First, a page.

three messages generated every day by the periodic scripts.  Surely I
don't need to run two sendmail processes all the time just for that?"

No, you don't.  If you have a central e-mail "smart host" that does
all of the real sendmail-fu you can drop the sm-mta process on your
other machines and configure the sm-msp process to talk directly to
the smart host. This entails modifying the
/etc/mail/ file, which I recommend you do as

In /etc/make.conf set the SENDMAIL_SUBMIT_MC variable to something
other than the default filename '' (this helps you avoid
trashing your settings by other-enthusiastic application of
mergemaster(8)) eg.

(Unlike the .cf and .mc files for the sm-mta process, there's no
mechanism set up in /etc/mail/Makefile for using `hostname`,
so we'll just have to do it all by hand).

Secondly, setup /etc/rc.conf:

    sendmail_msp_queue_enable="YES"         # This is the default setting

Now copy the default /etc/mail/ to your new filename
and edit it to change the FEATURE(`msp')dnl line at the end:

    # cd /etc/mail
    # cp
    # vi
    # diff -u
    ---   Fri Nov  8 13:16:39 2002
    +++ Fri Nov  8 23:14:22 2002
    @@ -20,4 +20,4 @@
     define(`__OSTYPE__',`')dnl dirty hack to keep proto.m4 from complaining
     define(`_USE_DECNET_SYNTAX_', `1')dnl support DECnet
     define(`confTIME_ZONE', `USE_TZ')dnl
    +FEATURE(`msp', `[]', `MSA')dnl

    # make install-submit-cf
    # make restart-mspq

The second argument in the FEATURE(`msp' ...) macro should be the
domain name (or IP number) of your smart host.  Enclosing the name in
[square brackets] is an optional extra that causes sendmail to ignore
any MX records in the DNS for that hostname and forward directly to
the given address.  The optional third argument tells sendmail to
speak to the smart host on port 587 --- the port reserved for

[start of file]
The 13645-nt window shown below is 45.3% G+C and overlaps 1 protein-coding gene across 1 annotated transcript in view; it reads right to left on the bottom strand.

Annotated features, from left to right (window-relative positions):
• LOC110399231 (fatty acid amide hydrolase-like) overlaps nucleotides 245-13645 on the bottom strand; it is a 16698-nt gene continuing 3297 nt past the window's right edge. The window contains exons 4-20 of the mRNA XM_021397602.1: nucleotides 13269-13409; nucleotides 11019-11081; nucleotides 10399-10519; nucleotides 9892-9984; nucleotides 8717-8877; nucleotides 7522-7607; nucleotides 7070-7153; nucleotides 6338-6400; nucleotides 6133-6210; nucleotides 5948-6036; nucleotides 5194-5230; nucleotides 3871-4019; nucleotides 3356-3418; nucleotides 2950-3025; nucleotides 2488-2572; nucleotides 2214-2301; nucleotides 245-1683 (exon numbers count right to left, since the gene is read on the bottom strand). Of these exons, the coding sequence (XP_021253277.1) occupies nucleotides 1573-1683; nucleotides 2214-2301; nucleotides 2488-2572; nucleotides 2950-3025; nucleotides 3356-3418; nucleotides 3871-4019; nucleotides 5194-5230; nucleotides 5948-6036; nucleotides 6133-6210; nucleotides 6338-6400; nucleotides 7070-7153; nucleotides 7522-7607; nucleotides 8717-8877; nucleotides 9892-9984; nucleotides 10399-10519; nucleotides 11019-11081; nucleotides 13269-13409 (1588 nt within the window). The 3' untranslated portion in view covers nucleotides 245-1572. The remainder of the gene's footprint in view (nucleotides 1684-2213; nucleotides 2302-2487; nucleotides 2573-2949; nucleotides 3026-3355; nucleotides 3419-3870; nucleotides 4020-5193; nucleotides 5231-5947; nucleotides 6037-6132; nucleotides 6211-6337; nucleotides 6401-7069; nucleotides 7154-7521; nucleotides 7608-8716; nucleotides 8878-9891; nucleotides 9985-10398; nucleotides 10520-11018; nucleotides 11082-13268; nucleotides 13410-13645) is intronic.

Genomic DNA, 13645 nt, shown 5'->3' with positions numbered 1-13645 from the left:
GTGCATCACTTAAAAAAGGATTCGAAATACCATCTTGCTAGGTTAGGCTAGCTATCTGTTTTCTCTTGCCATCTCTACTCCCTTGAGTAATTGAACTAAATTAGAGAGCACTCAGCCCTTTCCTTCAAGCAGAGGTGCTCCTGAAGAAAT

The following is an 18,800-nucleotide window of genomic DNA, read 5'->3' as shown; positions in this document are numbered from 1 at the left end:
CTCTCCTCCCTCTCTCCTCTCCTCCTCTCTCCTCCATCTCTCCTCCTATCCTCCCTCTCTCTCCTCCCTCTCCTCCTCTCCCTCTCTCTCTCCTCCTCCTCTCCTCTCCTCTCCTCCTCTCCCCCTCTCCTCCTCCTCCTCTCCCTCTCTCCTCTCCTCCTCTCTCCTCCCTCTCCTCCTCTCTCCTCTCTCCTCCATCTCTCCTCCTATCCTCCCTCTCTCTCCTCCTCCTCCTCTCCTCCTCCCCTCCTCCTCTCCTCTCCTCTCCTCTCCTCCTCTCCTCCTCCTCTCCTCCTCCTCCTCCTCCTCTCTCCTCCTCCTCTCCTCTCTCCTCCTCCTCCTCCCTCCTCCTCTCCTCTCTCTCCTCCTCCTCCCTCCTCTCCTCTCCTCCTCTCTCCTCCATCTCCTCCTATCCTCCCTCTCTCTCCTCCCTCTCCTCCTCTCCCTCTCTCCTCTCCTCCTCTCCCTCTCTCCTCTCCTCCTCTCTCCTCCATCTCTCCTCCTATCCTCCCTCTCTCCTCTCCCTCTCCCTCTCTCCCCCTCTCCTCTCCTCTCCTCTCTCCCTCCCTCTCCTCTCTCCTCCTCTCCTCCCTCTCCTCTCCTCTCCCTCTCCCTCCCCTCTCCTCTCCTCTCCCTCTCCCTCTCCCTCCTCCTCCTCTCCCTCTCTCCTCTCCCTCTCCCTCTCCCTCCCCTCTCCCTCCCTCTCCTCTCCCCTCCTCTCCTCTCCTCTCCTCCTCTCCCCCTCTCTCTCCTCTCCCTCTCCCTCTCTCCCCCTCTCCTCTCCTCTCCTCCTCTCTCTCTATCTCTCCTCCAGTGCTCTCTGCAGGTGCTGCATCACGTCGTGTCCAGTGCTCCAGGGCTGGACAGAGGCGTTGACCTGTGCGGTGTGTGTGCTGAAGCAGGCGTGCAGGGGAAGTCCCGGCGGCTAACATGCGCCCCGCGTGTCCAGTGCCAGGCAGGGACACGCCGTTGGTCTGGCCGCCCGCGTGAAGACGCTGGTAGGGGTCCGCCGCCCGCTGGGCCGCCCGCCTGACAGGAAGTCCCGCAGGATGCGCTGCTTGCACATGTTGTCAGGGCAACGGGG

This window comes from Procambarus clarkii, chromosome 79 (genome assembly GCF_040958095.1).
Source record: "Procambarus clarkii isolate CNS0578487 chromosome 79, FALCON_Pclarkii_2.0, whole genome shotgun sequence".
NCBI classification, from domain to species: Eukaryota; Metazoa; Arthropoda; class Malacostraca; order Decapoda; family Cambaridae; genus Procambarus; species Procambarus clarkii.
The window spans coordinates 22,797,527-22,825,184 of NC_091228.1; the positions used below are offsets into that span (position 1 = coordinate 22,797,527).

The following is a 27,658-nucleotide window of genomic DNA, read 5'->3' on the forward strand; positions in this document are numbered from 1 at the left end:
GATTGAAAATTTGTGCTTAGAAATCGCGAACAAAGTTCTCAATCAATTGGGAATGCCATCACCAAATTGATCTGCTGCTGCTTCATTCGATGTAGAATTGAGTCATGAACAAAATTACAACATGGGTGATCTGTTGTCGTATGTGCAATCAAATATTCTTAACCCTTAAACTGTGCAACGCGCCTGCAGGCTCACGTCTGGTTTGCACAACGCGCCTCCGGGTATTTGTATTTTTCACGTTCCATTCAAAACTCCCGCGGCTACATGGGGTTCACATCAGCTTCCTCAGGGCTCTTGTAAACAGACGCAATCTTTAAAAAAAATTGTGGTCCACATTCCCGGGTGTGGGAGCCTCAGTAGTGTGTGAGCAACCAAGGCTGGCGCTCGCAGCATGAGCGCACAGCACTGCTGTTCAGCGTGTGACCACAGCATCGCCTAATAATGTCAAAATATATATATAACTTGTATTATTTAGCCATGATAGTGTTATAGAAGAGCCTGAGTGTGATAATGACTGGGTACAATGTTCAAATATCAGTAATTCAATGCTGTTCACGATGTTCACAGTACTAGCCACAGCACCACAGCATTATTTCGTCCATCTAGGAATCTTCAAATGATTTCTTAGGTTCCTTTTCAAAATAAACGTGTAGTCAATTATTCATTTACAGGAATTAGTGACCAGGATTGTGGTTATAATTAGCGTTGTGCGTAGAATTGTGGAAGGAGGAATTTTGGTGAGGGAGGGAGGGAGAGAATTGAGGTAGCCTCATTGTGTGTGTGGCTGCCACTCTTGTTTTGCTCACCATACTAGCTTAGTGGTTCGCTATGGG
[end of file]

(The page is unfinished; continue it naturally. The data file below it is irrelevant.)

submitting new e-mails.

With this setup, there is no sm-mta process listening on any port, and
just the sm-msp process occasionally flushing the
/var/spool/clientmqueue mail queue.

"Right.  What about my machine running umpty-dozen jail environments
for my clients.  How can I let each jail user forward their e-mail
through the sm-mta process on the host environment?  How about letting
them run their own completely separate mail systems within each jail?"

To forward e-mails from a jail through the sm-mta process in the main
host environment is simple.  All you need to do is run a sm-msp
process in each jail using the modified as above.  The
"smart host" can either be in the main host environment on the jail
server or on some completely separate machine.  You might think that
you could use the default and speak to the host environment
via the loopback interface on port 587 (which, after all is shared by
all of the jails and the main host) but I've never been able to make
that work.

If you're running the sm-mta process in the main host environment it
will default to binding to all of the network interfaces on the
machine, including the alias addresses used by the jails.  That is
probably undesirable as adding or removing a jail address means
restarting sendmail and it may possibly open you up to relaying
through one of the jail addresses (although your sendmail
configuration should really be written to deny that anyhow).

You can control what addresses and ports the sm-mta process binds to
by modifying the /etc/mail/`hostname`.mc file. Suppose your jail
server has as it's principal network address, with
aliases,, ... used by jails.  In the host
environment you want the sm-mta process to listen on the loopback
address and on, and to ignore all other alias addresses.
This is achieved by adding the following to the
/etc/mail/`hostname`.mc file:

    FEATURE(no_default_msa)dnl ## overridden with DAEMON_OPTIONS below

    DAEMON_OPTIONS(`Name=IPv4, Addr=, Family=inet')dnl
    DAEMON_OPTIONS(`Name=IPv4, Addr=, Family=inet')dnl
    DAEMON_OPTIONS(`Name=MSA, Addr=, Port=587, M=E')dnl
    DAEMON_OPTIONS(`Name=MSA, Addr=, Port=587, M=E')dnl
    DAEMON_OPTIONS(`Name=IPv6, Addr=::1, Family=inet6')dnl

The FEATURE(no_default_msa) line prevents sendmail from listening for
e-mail submissions on port 587 on all interfaces, and we selectively
turn on just those interfaces we want with the
DAEMON_OPTIONS(`Name=MSA, ...')  lines.

In principle, you can run the sm-mta process in a jailed environment,
but you'll have to drop the lines referencing the loopback address
( or ::1) in the above, and you'll have to use the modified
sm-msp config as shown.  With that setup, there's nothing to prevent
you running both sm-msp and the sm-mta processes in each jail, hence
giving the jail an independendent mail system, but I've never tested
that so I can't guarrantee it will work.

Dr Matthew J Seaman MA, D.Phil.                       26 The Paddocks
                                                      Savill Way
Tel: +44 1628 476614                                  Bucks., SL7 1TH UK